FT. WORTH, Texas — While many Texans see the need to address global warming, the potential impact of climate-change legislation narrowly passed by the U.S. House of Representatives on Friday is stirring concern among businesses and industry groups in Texas.
John Fainter, president of the Texas Association of Electric Companies, said his organization is worried about the Waxman-Markey bill’s effect on power generators and electricity consumers.
It is virtually certain to mean higher costs for consumers, whose utility bills are already raised by the state’s torrid summers, Fainter said. Texas also uses huge volumes of power because of industrial activity such as petroleum refining and chemical manufacturing.
"Obviously, the impact is going to be different for different regions," Fainter said. "But I think it’s going to affect Texas more than a state like Connecticut."
Power generators are concerned about what effect the legislation, designed to rein in emissions of carbon dioxide and other greenhouse gases, might have on the fuel mix they use to generate electricity, Fainter said. Coal, natural gas and nuclear power account for most of Texas’ power generation, while wind and hydroelectric power also contribute.
Lisa Singleton, a spokeswoman for Dallas-based Energy Future Holdings, the former TXU Corp. and corporate parent of retail electric provider TXU Energy, said the legislation would "obviously" have "a lot of impact to us on the generation side." But what the specific impact will be "is the million-dollar question," she said.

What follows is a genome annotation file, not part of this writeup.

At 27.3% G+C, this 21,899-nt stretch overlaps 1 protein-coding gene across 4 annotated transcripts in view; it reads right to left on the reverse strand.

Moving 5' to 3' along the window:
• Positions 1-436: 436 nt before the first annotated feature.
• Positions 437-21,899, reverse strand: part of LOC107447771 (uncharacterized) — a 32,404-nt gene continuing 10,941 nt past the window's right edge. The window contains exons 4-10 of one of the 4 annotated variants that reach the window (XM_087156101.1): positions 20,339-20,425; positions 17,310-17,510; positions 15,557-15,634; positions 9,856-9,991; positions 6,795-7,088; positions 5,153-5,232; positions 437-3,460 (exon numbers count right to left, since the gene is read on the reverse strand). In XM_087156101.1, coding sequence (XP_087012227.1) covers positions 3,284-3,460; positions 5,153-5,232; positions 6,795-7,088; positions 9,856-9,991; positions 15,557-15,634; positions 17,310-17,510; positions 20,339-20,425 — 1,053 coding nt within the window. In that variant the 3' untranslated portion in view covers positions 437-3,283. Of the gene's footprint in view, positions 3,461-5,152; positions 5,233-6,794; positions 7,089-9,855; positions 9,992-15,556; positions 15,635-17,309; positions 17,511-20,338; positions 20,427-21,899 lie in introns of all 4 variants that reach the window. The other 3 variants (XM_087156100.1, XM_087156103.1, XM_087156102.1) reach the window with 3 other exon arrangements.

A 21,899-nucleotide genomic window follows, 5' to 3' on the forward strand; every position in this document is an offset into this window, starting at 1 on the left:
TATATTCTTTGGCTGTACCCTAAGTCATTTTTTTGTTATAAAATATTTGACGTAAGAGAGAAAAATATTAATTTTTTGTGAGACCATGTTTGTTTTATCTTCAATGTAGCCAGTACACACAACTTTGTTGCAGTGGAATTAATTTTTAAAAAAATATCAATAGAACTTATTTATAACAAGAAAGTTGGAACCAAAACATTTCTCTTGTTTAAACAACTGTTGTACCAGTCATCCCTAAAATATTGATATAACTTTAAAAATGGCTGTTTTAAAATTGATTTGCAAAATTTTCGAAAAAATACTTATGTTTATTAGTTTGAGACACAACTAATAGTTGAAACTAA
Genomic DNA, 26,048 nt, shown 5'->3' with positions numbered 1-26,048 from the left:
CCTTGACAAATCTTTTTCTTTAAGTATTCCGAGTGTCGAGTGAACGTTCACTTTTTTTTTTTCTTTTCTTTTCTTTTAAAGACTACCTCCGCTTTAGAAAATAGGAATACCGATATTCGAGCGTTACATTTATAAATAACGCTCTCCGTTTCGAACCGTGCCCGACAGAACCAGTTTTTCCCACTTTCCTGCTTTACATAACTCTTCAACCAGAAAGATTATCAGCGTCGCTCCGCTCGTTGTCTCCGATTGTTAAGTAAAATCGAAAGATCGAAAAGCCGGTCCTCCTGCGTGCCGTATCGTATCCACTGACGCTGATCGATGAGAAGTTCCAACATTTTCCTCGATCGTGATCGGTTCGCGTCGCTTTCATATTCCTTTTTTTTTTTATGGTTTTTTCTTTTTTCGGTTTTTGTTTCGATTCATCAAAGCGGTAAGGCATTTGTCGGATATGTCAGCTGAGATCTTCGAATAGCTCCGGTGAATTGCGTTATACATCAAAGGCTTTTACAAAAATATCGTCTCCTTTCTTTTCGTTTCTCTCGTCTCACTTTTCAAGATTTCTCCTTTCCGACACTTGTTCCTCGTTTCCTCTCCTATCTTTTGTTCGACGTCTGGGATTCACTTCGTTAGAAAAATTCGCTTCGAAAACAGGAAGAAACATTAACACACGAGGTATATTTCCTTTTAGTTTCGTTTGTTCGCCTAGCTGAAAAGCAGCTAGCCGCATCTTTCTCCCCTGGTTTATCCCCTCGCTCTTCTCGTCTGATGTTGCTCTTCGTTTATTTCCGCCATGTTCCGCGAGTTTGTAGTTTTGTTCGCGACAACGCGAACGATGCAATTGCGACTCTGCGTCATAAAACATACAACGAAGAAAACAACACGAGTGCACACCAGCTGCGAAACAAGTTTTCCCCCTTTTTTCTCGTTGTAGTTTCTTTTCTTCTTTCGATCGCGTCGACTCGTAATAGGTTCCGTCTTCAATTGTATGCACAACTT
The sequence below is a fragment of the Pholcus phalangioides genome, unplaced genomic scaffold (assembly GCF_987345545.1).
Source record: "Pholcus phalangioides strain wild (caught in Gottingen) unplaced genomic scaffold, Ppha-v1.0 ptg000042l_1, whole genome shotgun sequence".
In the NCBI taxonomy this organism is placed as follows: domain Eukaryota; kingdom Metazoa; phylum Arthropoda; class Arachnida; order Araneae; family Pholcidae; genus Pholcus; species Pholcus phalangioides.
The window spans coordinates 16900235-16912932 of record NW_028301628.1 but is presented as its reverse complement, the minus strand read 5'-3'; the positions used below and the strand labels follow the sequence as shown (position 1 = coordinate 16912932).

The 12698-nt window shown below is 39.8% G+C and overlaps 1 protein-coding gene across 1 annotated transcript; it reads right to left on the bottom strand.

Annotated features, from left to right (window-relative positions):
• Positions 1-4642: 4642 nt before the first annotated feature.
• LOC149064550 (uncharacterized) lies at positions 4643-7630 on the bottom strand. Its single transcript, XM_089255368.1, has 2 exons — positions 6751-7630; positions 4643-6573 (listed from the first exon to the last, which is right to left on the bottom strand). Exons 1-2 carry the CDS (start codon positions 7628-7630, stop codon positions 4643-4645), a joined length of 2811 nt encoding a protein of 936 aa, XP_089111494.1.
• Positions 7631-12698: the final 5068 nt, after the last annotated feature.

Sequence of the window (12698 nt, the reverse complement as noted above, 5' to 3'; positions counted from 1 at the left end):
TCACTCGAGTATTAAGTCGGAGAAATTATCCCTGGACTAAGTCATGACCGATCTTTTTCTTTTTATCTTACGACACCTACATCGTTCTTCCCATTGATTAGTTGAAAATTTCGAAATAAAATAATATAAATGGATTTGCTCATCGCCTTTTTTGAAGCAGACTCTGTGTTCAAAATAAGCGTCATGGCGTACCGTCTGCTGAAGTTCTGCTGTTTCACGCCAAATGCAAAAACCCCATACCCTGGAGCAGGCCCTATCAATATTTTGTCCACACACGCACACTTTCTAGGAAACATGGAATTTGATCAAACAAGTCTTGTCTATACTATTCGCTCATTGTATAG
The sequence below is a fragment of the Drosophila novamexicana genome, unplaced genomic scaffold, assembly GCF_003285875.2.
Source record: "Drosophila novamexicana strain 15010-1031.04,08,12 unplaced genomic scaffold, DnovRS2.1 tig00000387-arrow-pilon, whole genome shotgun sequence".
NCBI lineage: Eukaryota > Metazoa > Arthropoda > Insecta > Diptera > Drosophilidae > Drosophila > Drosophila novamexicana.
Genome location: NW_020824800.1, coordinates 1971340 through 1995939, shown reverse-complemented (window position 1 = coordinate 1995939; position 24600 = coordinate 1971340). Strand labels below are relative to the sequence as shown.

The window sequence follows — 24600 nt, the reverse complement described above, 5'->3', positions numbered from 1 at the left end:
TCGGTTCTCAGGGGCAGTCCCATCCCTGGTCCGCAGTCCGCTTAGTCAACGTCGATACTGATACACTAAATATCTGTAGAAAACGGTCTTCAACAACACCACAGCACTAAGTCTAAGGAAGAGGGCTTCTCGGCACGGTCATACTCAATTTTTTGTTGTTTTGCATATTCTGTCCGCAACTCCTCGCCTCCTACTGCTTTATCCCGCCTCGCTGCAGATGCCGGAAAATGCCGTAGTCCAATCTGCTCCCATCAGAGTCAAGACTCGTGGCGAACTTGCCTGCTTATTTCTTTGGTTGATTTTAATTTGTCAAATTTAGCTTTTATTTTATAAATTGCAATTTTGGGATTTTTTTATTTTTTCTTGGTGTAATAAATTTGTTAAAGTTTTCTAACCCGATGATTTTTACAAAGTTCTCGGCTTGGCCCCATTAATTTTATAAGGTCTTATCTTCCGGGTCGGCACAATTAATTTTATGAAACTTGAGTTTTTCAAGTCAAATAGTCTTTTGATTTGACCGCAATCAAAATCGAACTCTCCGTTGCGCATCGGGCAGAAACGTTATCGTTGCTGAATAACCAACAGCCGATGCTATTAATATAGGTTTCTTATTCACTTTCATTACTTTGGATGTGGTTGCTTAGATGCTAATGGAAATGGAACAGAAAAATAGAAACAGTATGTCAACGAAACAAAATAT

Luminant Generation, an EFH subsidiary, is the state’s biggest electricity generator. In 2008, the company generated 66 percent of its electricity from coal, 28 percent from nuclear power and 6 percent from natural gas, even though natural gas units constitute 44 percent of its total generating capacity. Gas-fired plants have generally been more costly to operate in recent years, and some are used only during peak power demand.
EFH, according to its Web site, has supported "mandatory national limits designed to slow, stop and reverse the growth of greenhouse gas emissions." The company has also committed to a $1 billion plan to reduce emissions from its coal-fired plants to 20 percent below 2005 levels while increasing the plants’ total generating capacity by more than 25 percent.
Natural gas and oil exploration and production companies have generally had mixed feelings about the climate-change legislation, although many could benefit from it because natural gas is a cleaner-burning, less-polluting fossil fuel than coal or oil. Fort Worth is the corporate headquarters for gas producers such as XTO Energy, Range Resources and Quicksilver Resources. Some industry observers have recently called the Barnett Shale the nation’s biggest natural gas-producing field.
Jeff Schrade, a spokesman for the Natural Gas Supply Association, representing natural gas producers and marketers in Washington, said the organization has "some member companies that are for [climate-change legislation] . . . and some who are opposed. As a result we’ve taken no position."